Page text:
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Five ways to get your website generating sales leads

Five ways to get your website generating sales leads
Andrew Taylor Senior PR & Comms Manager

Written by Andrew Taylor,
PR & Communications Director at Freshfield

For any growing business, generating sales leads has to be a primary marketing objective. If the order books or client list aren’t getting bigger each month how can you expect to achieve year-on-year growth?

While many businesses focus considerable time and effort on outbound sales and marketing (direct marketing, telesales, events, trade shows and so on), far less emphasis is placed on attracting inbound leads (either new business calls or online enquiries). Inbound enquiries require less effort to generate, open up opportunities to work with businesses you haven’t even met yet and tend to have a higher success rate (as the person enquiring knows what they want and is actively looking for help).

The role of a website in generating sales leads

Your website will be used by the majority of potential customers for several purposes, including:

  • Due diligence – finding out about your business, who you work with, your services, where you are based and whether you can help them
  • Putting a face to the name – the prospective customer might have met one of your directors before or received some marketing collateral from the business and just wants to check on the website that they are talking to the right business and person
  • Getting in touch – either by completing an online enquiry form or finding your telephone number

As a result, you need to ensure that your website maximises your lead generation opportunities. Here are five tried and tested ways of generating sales leads:

1. Make it easy to do business with you

Take some time to go through your website (not just the homepages, but sub-pages too) from the perspective of a customer and ask yourself two questions:

  • How easy is it to get in touch?
  • Is it clear what a visitor should do next?

Your website should clearly display contact details throughout the site (particularly telephone numbers and contact us forms) so that a user can get in touch without having to navigate through multiple pages. You should also use strong calls to action (e.g. arrange a callback, live chat with our team, download our brochure, register for updates etc) to make it clear to website visitors what you want them to do next.

2. Match up your offer to customer search intent

What do people search for before arriving on your website (or a competitor site)? Using Google Analytics and Google Search Console (formerly Webmaster Tools) you can get a lot of valuable insight into how your site is being found. Couple this with the keyword tool within Google Adwords and you can identify the main search terms that need to be included in your website to improve traffic.

For example, if you are a law firm, you need to ensure that you are ranking for broad and generic search terms like ‘solicitors in Manchester’ but also more specific long-tail search terms:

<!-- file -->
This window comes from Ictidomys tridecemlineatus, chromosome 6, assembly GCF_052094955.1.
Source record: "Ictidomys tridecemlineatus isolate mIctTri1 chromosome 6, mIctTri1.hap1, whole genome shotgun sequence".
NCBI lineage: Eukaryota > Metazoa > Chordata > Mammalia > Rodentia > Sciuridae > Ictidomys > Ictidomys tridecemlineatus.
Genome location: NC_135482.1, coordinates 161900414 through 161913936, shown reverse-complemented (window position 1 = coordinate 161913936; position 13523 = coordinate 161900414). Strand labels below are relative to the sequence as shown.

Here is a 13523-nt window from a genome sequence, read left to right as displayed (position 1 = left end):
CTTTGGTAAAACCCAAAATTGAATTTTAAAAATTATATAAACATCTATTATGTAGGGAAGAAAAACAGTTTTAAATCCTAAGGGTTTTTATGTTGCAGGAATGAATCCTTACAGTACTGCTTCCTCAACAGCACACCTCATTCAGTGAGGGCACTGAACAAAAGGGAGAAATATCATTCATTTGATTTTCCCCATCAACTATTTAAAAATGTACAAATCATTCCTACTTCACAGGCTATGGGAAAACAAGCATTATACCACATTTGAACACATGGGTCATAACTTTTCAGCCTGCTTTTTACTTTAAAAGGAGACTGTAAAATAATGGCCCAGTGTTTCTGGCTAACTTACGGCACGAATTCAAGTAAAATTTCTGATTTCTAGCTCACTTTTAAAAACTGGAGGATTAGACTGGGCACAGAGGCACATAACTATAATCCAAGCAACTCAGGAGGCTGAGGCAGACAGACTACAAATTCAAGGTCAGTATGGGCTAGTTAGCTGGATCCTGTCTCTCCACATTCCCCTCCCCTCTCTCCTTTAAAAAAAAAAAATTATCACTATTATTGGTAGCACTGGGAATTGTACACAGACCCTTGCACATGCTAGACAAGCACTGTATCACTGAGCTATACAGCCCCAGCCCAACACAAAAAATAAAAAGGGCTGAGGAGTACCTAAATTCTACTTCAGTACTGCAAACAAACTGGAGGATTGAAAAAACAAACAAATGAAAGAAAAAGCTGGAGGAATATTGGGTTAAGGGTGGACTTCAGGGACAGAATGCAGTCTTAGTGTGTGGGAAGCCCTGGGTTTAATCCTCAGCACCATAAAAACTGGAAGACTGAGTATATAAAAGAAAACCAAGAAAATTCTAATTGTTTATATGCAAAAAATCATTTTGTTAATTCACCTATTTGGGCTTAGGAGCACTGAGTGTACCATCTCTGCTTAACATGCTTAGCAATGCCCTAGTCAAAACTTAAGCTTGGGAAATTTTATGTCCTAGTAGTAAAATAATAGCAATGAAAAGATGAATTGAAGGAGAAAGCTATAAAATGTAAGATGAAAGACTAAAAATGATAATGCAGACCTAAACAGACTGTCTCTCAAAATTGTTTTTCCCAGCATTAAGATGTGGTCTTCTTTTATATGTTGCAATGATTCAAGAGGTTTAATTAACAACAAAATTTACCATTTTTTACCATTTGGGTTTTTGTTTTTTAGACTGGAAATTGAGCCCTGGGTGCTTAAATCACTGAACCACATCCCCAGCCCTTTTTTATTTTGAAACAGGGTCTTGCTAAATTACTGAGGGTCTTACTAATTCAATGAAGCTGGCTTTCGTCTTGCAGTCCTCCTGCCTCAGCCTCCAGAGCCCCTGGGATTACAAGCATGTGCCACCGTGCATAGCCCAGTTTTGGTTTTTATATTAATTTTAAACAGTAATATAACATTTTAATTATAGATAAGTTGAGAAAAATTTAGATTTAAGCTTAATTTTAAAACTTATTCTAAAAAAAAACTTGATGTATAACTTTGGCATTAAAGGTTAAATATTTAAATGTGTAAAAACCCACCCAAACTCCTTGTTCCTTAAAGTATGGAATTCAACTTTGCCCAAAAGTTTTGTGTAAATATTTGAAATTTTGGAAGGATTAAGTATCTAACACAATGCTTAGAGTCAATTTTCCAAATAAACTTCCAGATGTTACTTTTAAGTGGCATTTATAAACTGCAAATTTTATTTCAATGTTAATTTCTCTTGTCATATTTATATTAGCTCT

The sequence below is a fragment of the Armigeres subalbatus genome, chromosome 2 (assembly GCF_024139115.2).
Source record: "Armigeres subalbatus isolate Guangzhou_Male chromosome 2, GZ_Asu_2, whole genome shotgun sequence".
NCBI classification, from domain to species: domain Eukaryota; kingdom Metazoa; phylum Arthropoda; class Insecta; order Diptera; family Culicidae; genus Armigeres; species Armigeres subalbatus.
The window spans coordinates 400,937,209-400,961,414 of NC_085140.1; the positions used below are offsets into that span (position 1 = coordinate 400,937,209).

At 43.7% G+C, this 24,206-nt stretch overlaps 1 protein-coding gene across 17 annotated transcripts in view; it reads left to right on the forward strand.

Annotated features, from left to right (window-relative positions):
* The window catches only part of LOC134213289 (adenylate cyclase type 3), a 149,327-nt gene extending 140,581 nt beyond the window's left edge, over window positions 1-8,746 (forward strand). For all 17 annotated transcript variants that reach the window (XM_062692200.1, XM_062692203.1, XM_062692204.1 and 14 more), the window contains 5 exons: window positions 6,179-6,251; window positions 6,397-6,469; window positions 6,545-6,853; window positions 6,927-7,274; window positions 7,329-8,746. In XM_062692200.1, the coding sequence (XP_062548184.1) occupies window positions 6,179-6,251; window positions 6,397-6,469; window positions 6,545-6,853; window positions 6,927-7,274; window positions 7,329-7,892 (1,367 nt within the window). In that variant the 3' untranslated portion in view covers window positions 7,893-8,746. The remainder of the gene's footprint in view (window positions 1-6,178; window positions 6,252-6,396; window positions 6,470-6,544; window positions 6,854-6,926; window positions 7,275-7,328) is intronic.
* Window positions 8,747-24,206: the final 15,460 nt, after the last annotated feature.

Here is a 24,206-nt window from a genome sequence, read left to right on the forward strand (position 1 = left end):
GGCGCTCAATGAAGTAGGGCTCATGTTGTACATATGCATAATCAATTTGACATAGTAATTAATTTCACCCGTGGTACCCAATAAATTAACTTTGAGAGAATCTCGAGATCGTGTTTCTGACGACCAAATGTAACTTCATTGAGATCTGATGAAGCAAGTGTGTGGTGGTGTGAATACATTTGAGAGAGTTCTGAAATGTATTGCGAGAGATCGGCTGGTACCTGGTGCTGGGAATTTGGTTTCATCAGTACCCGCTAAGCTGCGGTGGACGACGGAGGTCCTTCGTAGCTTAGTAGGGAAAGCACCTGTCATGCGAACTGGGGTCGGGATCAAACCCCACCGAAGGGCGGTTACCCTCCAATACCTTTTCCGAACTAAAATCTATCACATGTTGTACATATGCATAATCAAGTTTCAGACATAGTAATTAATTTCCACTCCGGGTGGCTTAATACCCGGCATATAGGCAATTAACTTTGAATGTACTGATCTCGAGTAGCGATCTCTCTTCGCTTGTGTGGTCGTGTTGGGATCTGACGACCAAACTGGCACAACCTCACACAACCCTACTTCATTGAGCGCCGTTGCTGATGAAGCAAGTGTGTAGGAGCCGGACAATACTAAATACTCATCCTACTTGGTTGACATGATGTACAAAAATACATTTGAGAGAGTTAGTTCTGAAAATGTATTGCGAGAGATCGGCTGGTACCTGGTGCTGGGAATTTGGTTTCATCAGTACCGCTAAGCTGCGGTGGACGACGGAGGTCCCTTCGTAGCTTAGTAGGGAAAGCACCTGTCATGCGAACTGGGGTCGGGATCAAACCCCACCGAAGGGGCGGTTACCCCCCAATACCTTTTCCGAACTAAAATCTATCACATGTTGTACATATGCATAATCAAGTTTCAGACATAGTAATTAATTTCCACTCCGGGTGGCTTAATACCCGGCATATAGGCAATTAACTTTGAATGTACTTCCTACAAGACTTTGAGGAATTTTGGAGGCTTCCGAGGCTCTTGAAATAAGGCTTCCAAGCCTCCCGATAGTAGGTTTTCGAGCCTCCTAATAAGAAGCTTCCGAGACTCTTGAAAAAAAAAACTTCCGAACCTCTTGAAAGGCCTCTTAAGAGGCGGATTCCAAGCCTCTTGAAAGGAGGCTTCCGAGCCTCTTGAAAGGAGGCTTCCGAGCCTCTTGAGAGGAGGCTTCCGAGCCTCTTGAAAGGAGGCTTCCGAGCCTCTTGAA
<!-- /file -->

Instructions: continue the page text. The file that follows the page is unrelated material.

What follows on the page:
• ‘divorce solicitor Manchester’
  • ‘how do I apply for a divorce’
  • ‘how are assets divided up in a divorce’

3. Drive relevant traffic to your website

Building a strong website and populating it regularly with great content isn’t enough. Rather than assuming or hoping that the right people are visiting your website you need to push them towards your site. There are a range of tactics you can use to do this – particularly e-newsletters to a client and target database, pay-per-click advertising, social media (including promoted posts) and online public relations. By focusing on your target audiences you ensure that your website visitors aren’t just ‘traffic’ but are genuine customers and prospects.

4.  Show why you can be trusted

The latest Acquity Group / Accenture state of B2B procurement study highlighted that 94 per cent of purchases of goods and service involved some form of online research. To ensure that your business passes the ‘procurement test’ you need to ensure that you show why you are a trusted and well-run business.

The main considerations here are:

  • Ensure the website is legally compliant by having the registered company name, number and registered office address on the site – usually within the footer
  • Have full contact details on the site including a telephone number and postal address
  • If you are members of a trade association or have specific industry accreditations or awards – present these prominently
  • Consider using testimonials and client case studies to bring your service to life and show satisfied clients (third party tools like Trustpilot can help you build credibility but are a serious investment of time and finances)
  • Profile key members of your team on the site where possible – people buy people and are suspicious of ‘faceless’ brands

5. Keep a tidy ‘shop window’

Whether you sell products on your website or not, your website is your shop window, and you need to treat it like any successful retailer. Keep it tidy, attractive and engaging; refresh it regularly to appeal to customers and don’t be afraid to ask for feedback if you’re serious about generating sales leads.

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